difficult child says she doesn't want to come home "yet".

Discussion in 'Parent Emeritus' started by scent of cedar, May 6, 2013.

  1. scent of cedar

    scent of cedar New Member

    We are safely home. When difficult child called (which she does, periodically), I offered to have husband pick her up and bring her home. While admitting that she had been hoping for that very thing, difficult child said, "not yet".


    It is still all about the man she left treatment for, spent all her money on/with, wrecked her van and lacerated her liver with, devastated her children over. She says he is dying. Yesterday, we received a Facebook from her that she is powerless to make him stop using....

    Okay. This is a lie. We know she has been using, herself. Though she did sound clear THAT day on the phone, I know darn well she is using whatever she can get her hands on, because we have received calls from her from detox. (Part of the reason I write these posts is to see the truth I am missing. Denial is such a strong thing.) So, what I really saw in that phone call was difficult child's brilliant portrayal of the daughter of my heart. What I saw was difficult child's driver, coldly and determinedly portraying difficult child as a naive, tenderhearted young woman determined to save someone in trouble from himself.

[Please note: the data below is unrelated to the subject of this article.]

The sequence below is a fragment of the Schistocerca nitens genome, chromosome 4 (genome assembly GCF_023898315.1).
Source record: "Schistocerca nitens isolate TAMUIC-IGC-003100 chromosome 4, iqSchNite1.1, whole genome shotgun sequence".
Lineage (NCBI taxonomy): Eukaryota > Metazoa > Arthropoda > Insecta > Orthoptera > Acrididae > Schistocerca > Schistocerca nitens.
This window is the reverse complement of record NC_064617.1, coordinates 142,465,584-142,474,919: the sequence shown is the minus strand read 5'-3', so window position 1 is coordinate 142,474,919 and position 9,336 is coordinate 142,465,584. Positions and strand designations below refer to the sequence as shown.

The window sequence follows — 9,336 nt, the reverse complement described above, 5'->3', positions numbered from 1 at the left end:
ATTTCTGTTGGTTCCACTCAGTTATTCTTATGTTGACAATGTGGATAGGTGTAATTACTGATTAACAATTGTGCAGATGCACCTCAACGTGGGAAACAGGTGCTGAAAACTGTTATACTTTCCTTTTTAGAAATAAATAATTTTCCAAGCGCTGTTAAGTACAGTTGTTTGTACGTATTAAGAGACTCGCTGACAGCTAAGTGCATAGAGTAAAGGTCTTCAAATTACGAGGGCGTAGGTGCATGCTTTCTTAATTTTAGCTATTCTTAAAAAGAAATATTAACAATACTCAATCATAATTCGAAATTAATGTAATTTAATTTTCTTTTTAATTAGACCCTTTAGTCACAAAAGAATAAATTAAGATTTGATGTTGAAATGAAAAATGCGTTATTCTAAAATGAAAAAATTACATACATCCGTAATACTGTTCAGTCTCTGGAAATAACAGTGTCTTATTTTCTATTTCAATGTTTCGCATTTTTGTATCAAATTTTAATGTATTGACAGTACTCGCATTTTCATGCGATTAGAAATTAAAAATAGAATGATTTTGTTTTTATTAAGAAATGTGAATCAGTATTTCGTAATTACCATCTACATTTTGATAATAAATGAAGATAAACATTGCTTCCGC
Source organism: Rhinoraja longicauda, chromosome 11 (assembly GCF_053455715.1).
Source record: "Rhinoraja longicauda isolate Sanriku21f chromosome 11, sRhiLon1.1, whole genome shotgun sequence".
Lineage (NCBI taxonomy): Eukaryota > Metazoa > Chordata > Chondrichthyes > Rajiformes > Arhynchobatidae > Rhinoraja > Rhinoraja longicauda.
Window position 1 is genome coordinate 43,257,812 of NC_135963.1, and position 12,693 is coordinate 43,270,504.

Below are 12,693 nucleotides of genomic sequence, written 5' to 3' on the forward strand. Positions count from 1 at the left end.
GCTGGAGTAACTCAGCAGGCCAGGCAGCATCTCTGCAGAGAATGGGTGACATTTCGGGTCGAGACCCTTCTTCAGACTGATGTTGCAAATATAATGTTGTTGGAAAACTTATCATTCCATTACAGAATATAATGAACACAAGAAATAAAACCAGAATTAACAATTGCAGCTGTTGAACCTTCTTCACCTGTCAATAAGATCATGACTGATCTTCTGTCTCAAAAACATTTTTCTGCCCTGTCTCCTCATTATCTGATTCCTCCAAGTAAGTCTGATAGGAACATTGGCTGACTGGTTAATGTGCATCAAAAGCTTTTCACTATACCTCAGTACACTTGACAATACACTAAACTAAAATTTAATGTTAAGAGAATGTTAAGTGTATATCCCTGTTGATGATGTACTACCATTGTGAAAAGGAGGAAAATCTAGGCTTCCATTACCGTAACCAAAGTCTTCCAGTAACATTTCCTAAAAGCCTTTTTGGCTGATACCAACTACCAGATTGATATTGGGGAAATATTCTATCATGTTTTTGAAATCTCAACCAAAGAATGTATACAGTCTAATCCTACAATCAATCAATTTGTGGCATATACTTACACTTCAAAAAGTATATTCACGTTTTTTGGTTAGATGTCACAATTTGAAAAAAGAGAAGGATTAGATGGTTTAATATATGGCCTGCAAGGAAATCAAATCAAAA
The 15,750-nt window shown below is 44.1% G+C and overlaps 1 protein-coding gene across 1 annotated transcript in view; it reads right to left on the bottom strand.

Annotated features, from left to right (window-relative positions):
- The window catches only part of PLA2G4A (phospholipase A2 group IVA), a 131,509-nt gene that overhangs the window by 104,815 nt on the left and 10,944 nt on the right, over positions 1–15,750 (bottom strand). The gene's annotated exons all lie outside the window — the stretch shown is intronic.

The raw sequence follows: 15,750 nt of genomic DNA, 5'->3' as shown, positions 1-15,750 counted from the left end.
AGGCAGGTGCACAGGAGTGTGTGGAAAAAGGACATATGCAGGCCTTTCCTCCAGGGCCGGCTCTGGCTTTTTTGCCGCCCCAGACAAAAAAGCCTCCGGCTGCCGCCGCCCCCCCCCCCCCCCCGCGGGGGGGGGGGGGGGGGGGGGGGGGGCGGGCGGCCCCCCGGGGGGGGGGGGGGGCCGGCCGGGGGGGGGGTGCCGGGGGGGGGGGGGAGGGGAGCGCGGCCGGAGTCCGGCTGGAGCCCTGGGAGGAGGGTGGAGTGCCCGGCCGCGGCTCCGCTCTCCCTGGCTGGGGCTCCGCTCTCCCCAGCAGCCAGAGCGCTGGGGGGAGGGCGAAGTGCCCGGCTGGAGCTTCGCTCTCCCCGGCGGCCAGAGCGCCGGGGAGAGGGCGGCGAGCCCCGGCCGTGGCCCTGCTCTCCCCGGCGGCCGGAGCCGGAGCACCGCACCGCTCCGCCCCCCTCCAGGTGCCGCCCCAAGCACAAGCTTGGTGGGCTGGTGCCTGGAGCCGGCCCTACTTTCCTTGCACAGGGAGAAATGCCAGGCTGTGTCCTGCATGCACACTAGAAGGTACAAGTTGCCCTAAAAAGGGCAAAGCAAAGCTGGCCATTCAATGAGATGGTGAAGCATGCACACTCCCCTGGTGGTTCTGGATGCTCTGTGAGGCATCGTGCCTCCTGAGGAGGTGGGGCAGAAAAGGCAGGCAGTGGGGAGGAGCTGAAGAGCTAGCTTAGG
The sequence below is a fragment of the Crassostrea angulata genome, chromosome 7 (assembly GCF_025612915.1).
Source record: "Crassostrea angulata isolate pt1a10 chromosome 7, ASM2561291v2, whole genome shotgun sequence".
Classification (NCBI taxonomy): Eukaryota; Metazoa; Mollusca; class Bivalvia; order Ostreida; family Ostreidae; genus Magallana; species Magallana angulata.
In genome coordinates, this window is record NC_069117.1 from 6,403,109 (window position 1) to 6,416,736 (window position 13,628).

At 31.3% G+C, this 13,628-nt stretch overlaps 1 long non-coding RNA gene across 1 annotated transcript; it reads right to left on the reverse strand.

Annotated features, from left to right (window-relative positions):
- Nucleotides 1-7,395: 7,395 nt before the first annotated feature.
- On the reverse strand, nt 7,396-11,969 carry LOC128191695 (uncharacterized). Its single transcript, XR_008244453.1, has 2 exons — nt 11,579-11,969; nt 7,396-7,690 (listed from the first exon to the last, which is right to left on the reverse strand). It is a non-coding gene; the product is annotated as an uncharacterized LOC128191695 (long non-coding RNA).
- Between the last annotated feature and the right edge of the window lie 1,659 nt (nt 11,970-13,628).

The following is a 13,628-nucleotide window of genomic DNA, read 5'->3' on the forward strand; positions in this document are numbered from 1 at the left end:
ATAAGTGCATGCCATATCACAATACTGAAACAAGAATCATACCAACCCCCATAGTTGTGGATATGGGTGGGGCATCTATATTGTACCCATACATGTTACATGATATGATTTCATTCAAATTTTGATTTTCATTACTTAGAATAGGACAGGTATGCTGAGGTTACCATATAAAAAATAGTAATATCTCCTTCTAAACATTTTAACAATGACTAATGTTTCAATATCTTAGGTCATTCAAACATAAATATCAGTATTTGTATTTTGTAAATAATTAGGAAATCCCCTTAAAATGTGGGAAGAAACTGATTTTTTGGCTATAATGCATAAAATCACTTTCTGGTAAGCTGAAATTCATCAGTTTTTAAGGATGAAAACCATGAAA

But that is not who difficult child is. Not anymore.

    difficult child is the person who has been evicted from the apartment we co-signed for (and got stuck with the bills for), and evicted and blacklisted from the two sleaziest, most squalid motel/hotel fleabag whatever in the city.

    difficult child is the person who sought out others like herself, and who has been living, and sleeping with them, since.

    Also, I've been reading through other posts, this morning.

    It's horrifying to realize how similar our stories are, how selfish and self-serving and manipulative our difficult children are.

    I had just posted something about Lon Chaney and those old werewolf movies. Comparing difficult child to the dying, but recovering-from-being-a-werewolf Lon Chaney. This morning, I am thinking that is very unhealthy imagery. I need to remember it's the driver I'm in interaction with. I need to get clearer on how brilliantly difficult child manipulates me; I need to remember how coldly she changes persona, how brilliantly she has used each and every (and any) one of us who loves her.

    difficult child's driver is in control. And whether I name it bi-polar or addiction or Lon Chaney, I owe the driver NOTHING.

    It is the driver who took, who destroyed, and who has possession of, my child.

    The driver is chillingly manipulative. If I ever see my daughter again, it will be after detox, treatment, and aftercare.

    And I may not see her, even then.

    Very, very important to remember that.

  2. Dixies_fire

    Dixies_fire Member

  3. recoveringenabler

    recoveringenabler Well-Known Member Staff Member

    Good morning Barbara. Geez, I am so, so sorry for what you are having to recognize in your daughter.........sigh........ I do understand. As far as we are concerned, you're right, it doesn't matter if our kids are involved in substance abuse or they are mentally ill, or whatever it is they are dealing with, we, as parents, suffer the same horrific responses to their choices and their lives.